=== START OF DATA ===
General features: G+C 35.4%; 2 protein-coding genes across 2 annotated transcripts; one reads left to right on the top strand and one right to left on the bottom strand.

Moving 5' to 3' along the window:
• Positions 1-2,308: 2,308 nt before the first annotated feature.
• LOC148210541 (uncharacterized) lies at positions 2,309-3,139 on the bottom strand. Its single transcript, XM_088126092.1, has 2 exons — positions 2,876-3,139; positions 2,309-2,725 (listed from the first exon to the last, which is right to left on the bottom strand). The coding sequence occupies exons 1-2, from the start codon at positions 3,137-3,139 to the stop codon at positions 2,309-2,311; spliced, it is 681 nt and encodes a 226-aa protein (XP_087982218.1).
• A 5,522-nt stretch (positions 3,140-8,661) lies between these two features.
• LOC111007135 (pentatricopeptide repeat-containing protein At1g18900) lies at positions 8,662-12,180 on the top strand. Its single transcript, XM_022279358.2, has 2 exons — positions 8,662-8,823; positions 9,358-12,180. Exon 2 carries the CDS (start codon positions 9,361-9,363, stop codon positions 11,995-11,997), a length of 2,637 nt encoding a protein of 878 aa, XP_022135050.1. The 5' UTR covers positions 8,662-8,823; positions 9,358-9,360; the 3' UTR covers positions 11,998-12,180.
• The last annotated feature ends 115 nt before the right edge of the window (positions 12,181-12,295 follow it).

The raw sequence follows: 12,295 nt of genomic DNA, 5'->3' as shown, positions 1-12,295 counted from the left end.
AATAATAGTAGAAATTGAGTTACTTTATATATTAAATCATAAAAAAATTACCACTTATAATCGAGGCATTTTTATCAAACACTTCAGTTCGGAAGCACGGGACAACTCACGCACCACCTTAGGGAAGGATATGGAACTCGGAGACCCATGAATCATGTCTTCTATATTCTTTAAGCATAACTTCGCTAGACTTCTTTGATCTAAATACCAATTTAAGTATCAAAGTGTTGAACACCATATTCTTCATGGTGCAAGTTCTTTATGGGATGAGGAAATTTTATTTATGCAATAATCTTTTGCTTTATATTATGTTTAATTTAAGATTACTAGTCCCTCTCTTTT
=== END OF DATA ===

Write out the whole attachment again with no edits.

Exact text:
General features: G+C 35.4%; 2 protein-coding genes across 2 annotated transcripts; one reads left to right on the top strand and one right to left on the bottom strand.

Moving 5' to 3' along the window:
• Positions 1-2,308: 2,308 nt before the first annotated feature.
• LOC148210541 (uncharacterized) lies at positions 2,309-3,139 on the bottom strand. Its single transcript, XM_088126092.1, has 2 exons — positions 2,876-3,139; positions 2,309-2,725 (listed from the first exon to the last, which is right to left on the bottom strand). The coding sequence occupies exons 1-2, from the start codon at positions 3,137-3,139 to the stop codon at positions 2,309-2,311; spliced, it is 681 nt and encodes a 226-aa protein (XP_087982218.1).
• A 5,522-nt stretch (positions 3,140-8,661) lies between these two features.
• LOC111007135 (pentatricopeptide repeat-containing protein At1g18900) lies at positions 8,662-12,180 on the top strand. Its single transcript, XM_022279358.2, has 2 exons — positions 8,662-8,823; positions 9,358-12,180. Exon 2 carries the CDS (start codon positions 9,361-9,363, stop codon positions 11,995-11,997), a length of 2,637 nt encoding a protein of 878 aa, XP_022135050.1. The 5' UTR covers positions 8,662-8,823; positions 9,358-9,360; the 3' UTR covers positions 11,998-12,180.
• The last annotated feature ends 115 nt before the right edge of the window (positions 12,181-12,295 follow it).

The raw sequence follows: 12,295 nt of genomic DNA, 5'->3' as shown, positions 1-12,295 counted from the left end.
AATAATAGTAGAAATTGAGTTACTTTATATATTAAATCATAAAAAAATTACCACTTATAATCGAGGCATTTTTATCAAACACTTCAGTTCGGAAGCACGGGACAACTCACGCACCACCTTAGGGAAGGATATGGAACTCGGAGACCCATGAATCATGTCTTCTATATTCTTTAAGCATAACTTCGCTAGACTTCTTTGATCTAAATACCAATTTAAGTATCAAAGTGTTGAACACCATATTCTTCATGGTGCAAGTTCTTTATGGGATGAGGAAATTTTATTTATGCAATAATCTTTTGCTTTATATTATGTTTAATTTAAGATTACTAGTCCCTCTCTTTT